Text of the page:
Inside Passage – An Introduction

Seagull Catching FishDark clouds rush in from the west. On the wings of the storm, sea gulls race against the brooding sky. Just hours earlier, when faint wispy clouds first announced a change in weather, the steep mountains cast a perfect reflection on the glassy surface of the fjord. Tides running against a stiff breeze have meanwhile transformed the tranquil waters into a churning stretch of cresting waves. The heads of bald eagles paint white dots on the otherwise uniformly green canvas of forest, their bodies swaying as the trees they are perched on bend in submission to the gales. A Steller’s jay flutters noisily among the underbrush, announcing my presence to other forest dwellers. A black-tailed deer appears at the forest edge, glances in my direction and then melts back into the deep shadows among the trees. Off shore, on some rocks barely breaking the surface, several harbor seals lie hauled-out. As whitecaps crash against the outcrop, salty spray envelopes their bodies. In a sheltered bay, a blue heron stalks its prey. In the branches hanging above the water, kingfishers sit in ambush. A few wing beats away, a small river casts its tannin-stained load into the ocean. The salmon have started running. Dark shadows fight the strong current in unbroken succession to reach the spawning grounds beyond the rapids a few winding miles upstream. Both black and brown bears, in a rare display of tolerance for each other, gorge themselves on the seasonal overabundance along the watercourse. Eagles, crows and ravens argue over the scraps falling off the bears’ dinner table. A family of river otters, residents of the lower part of the river, join the feast. And occasionally, even the most elusive of denizens of this untamed land, the wolverine, visits the banquet prepared by nature.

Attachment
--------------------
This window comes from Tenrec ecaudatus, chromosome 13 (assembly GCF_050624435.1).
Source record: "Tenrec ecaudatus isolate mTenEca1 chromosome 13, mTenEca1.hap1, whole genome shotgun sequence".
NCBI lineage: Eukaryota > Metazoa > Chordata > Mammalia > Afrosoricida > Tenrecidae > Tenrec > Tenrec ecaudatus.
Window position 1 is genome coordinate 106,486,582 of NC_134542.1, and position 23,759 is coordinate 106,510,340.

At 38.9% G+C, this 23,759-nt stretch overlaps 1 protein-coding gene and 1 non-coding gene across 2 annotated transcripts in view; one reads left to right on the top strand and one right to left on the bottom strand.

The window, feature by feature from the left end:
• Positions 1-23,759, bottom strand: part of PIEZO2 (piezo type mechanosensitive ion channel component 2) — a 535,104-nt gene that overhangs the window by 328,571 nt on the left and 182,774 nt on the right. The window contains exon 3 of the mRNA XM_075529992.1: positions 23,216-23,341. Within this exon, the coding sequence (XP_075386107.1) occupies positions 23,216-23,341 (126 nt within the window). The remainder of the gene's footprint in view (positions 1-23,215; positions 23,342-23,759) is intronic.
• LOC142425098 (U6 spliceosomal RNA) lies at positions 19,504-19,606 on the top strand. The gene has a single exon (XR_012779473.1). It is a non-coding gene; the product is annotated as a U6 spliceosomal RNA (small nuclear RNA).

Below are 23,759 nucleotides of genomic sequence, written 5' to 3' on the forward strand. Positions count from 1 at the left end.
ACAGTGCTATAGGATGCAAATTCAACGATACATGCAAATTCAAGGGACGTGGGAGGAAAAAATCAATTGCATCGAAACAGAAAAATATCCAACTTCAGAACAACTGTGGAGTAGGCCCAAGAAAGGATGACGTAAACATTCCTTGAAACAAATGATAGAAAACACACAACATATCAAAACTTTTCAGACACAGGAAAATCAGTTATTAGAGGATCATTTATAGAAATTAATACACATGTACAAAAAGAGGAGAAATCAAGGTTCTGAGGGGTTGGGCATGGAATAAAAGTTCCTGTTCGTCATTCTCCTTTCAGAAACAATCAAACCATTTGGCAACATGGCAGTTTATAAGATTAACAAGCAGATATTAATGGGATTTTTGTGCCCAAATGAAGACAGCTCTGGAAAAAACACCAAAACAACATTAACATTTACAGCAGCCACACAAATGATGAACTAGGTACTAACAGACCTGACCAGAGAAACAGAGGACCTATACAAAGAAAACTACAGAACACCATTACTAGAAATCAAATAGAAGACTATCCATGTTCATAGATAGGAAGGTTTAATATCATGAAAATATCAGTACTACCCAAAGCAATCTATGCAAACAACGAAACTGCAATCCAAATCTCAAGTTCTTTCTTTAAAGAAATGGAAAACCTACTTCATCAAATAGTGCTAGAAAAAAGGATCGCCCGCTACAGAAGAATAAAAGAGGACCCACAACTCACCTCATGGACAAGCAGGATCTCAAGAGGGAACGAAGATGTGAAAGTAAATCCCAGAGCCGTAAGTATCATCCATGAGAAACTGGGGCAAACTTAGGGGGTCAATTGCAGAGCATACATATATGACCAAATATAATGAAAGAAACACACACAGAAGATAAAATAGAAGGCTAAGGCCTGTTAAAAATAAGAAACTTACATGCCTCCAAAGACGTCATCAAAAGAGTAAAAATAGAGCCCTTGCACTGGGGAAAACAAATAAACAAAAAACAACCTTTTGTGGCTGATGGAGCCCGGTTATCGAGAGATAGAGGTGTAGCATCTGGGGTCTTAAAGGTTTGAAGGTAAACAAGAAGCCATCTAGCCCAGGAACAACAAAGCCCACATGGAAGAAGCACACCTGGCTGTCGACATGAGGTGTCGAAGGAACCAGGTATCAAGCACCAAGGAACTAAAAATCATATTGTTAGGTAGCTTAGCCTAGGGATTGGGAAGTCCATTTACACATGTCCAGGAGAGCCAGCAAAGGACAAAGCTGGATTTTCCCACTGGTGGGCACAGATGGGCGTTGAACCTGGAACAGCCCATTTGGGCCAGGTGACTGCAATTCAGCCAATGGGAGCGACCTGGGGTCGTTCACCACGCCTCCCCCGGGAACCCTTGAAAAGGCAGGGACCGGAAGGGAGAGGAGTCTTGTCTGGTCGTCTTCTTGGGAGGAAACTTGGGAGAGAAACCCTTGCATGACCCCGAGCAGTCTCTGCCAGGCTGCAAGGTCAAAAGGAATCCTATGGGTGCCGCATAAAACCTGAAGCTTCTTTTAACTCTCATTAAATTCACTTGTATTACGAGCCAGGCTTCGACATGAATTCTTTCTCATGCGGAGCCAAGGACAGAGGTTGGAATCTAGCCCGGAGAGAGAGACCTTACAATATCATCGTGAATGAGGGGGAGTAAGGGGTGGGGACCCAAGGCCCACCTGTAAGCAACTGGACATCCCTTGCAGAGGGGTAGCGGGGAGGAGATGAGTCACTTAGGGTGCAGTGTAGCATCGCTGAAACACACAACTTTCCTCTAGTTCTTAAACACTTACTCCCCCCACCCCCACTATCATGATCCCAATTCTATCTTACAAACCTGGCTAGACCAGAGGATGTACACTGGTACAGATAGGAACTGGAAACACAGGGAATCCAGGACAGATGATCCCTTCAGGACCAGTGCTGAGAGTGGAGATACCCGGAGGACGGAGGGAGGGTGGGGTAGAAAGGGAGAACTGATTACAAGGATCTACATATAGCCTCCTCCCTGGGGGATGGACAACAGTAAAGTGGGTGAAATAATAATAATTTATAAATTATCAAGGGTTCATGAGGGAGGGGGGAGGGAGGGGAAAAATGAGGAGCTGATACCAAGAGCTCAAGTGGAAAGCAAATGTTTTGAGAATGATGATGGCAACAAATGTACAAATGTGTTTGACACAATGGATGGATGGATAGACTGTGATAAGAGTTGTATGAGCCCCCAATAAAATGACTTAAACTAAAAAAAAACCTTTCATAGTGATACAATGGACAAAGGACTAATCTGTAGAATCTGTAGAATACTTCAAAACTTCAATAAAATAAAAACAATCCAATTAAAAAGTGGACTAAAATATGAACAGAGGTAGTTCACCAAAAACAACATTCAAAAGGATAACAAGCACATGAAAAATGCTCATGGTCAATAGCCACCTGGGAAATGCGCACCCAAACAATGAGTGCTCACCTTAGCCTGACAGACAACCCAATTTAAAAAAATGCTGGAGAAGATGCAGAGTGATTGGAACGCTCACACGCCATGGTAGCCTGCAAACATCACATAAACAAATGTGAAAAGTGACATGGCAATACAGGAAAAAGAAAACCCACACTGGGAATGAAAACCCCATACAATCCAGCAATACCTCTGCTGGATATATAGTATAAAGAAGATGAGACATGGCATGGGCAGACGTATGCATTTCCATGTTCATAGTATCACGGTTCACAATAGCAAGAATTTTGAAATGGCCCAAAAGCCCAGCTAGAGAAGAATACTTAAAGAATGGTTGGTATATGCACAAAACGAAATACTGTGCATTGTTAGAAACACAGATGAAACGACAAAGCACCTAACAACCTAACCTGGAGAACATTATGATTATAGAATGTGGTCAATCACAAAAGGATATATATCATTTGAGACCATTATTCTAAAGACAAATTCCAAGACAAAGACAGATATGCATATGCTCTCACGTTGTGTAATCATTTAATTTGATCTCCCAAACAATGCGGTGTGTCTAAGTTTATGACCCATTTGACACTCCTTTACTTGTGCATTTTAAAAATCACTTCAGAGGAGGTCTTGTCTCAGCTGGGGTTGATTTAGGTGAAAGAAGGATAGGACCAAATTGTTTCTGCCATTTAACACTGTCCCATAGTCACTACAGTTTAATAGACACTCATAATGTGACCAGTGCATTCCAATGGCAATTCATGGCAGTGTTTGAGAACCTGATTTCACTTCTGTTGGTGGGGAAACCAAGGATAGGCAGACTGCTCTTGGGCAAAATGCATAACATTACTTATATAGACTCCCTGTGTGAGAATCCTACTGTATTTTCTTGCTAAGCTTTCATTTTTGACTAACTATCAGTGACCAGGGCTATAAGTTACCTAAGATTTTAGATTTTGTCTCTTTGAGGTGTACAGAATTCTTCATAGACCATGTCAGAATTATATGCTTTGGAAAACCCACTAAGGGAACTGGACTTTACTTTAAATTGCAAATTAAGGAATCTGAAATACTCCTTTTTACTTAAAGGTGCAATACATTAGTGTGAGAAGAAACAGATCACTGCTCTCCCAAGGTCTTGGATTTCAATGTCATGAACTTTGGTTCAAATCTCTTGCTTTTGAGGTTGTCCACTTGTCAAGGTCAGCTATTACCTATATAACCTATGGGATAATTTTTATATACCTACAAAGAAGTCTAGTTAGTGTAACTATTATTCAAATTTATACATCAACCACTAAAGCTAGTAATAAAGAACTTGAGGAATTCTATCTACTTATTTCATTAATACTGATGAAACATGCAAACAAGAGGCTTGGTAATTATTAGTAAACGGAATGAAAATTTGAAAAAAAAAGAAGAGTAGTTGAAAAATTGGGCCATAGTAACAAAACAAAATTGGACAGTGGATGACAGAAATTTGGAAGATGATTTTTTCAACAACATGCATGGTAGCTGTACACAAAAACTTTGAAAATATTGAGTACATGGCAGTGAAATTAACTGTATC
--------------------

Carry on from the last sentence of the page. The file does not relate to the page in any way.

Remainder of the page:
As if a faucet is opened wide, the rain begins to pour. The opposite side of the sound vanishes behind a curtain woven by fine strands of falling water blowing in the wind. Sheltered by the dense canopy above, my back supported by the base of a giant spruce, I sit between its roots and admire the forces unleashed.


Off the northwestwest coast of North America, in the shadow of lofty peaks, where the land peters out into the vastness of the Pacific, chains of islands lie separated from the mainland by a maze of narrow passages, deep fjords and long straits that funnel the wind and currents. Stitched together into a winding and twisting ribbon of water, these channels form a protected sea route that connects the ports and civic centers lining the shores of Puget Sound and the mouth of the Fraser River in the south with Skagway at the head of Taiya Inlet at the top of Alaska’s Panhandle in the north. During the gold rush, when ships of all sizes and shapes transported tens of thousands of stampeders up to the start of the Chilkoot trail and the new El Dorado on the Klondike beyond, this seaway was given the name “Inside Passage” to distinguish it from the alternative route along the outside on the storm-battered open Pacific. Today the term is often used more broadly, referring to the ocean and islands around the passage itself as well. In total, the entire area encompasses 40,000 miles of shoreline, several thousand islands, countless islets and stretches over 1,000 nautical miles from north to south.